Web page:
Let’s be frank – not much changed.  But this time it was the right time, right place, right design, and CEY picked the design up.
So let’s compare the sketch to the finished product:
Puffed sleeves, flame motif, same neckline, scoop neck and false neckline.  The flames in this yarn are a little squatter and slimmer- I made them slightly smaller to accommodate sizing.  The ribbing along the neckline went away, because I thought the more rustic neck matched the yarn, and I wanted to keep that area a little less busy.  But otherwise?  Not much changed.  The things that made me believe this design was a keeper in the first place remained the things that I love in the finished product.
I love how the sleeves are slightly pleated.  I love how the ribbing runs seamlessly into the pattern.  I love how the design is slightly retro and oh-so feminine.  I love the figure-complimenting look.
I just kept pitching the design until someone saw it’s potential.  Thank-you CEY!
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Outrageous Orange

By Jennifer Crowley

Published in: Tinking Turtle Designs
Craft: Crochet
Category: Softies → Plant; Food
Published: May 2013
Yarns suggested: Stonehedge Fiber Mill Shepherd’s Wool Worsted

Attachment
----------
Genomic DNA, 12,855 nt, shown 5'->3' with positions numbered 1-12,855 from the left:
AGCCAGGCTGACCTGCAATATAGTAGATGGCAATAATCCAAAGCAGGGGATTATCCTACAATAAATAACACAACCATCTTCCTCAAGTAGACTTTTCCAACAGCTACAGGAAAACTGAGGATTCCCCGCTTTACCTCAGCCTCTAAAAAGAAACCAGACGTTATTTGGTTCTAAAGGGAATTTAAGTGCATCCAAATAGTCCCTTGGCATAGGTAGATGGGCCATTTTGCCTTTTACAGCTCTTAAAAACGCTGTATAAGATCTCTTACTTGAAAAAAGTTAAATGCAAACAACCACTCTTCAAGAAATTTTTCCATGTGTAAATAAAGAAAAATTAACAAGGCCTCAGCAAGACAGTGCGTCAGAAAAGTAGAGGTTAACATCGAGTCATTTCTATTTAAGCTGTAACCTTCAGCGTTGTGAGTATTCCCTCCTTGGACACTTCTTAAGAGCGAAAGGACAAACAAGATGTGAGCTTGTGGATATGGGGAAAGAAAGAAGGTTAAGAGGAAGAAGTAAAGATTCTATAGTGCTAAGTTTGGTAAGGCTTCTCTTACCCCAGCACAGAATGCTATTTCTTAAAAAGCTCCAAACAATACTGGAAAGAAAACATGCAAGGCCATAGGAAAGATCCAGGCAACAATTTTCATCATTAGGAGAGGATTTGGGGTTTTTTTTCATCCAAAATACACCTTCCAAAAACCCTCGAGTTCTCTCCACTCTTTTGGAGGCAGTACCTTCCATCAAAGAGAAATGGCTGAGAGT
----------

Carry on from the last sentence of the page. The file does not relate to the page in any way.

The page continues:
Yarn weight: Worsted / 10 ply (9 wpi)
Gauge: 13 stitches and 12 rows = 2 inches in Single Crochet Through Back Loop
Hook size: 3.5 mm (E)
Yardage: 50 – 100 yards (46 – 91 m)
Sizes available: finished strawberry is 2.5″ tall and 2″ wide

Have questions?  Ask them here!

Sweet Strawberries

By Jennifer Crowley

Published in: Tinking Turtle Designs
Craft: Crochet
Category: Softies → Plant
Published: April 2013
Yarns suggested: Stonehedge Fiber Mill Shepherd’s Wool Worsted
Yarn weight: Worsted / 10 ply (9 wpi)
Gauge: 13 stitches and 12 rows = 2 inches in Single Crochet Through Back Loop
Hook size: 3.5 mm (E)
Yardage: 50 – 100 yards (46 – 91 m)
Sizes available: finished strawberry is 2.5″ tall and 2″ wide

Debating if this pattern is right for you?  Questions?  This is the place to ask them.

Swirl Socks are Out!

If you didn’t see by the last post, my Swirl Socks are out.  This is pretty exciting, as it marks the beginning of this year’s effort to self-publish between 1 & 2 designs a month.  It marks several months of back-end prep-work, as I’ve established relationships with Technical Editors, Sample Makers, and a Layout Designer.

All on top of planning my wedding, which is in 2 1/2 weeks.  Ack!

Swirl Socks are a great pattern for someone who needs just a little something to keep them busy.  After the first few rows, the pattern hits a rhythm, and next thing you know you are turning the heel.  It’s also a great pattern for saying… “just one more row…!”

I love how the cable passes right by the short row heel, and the differences in texture as it moves around the foot.  I love how it’s a surprisingly good pattern for very variegated yarns, because I’m prone to buying hand dyed yarns and then going, what now?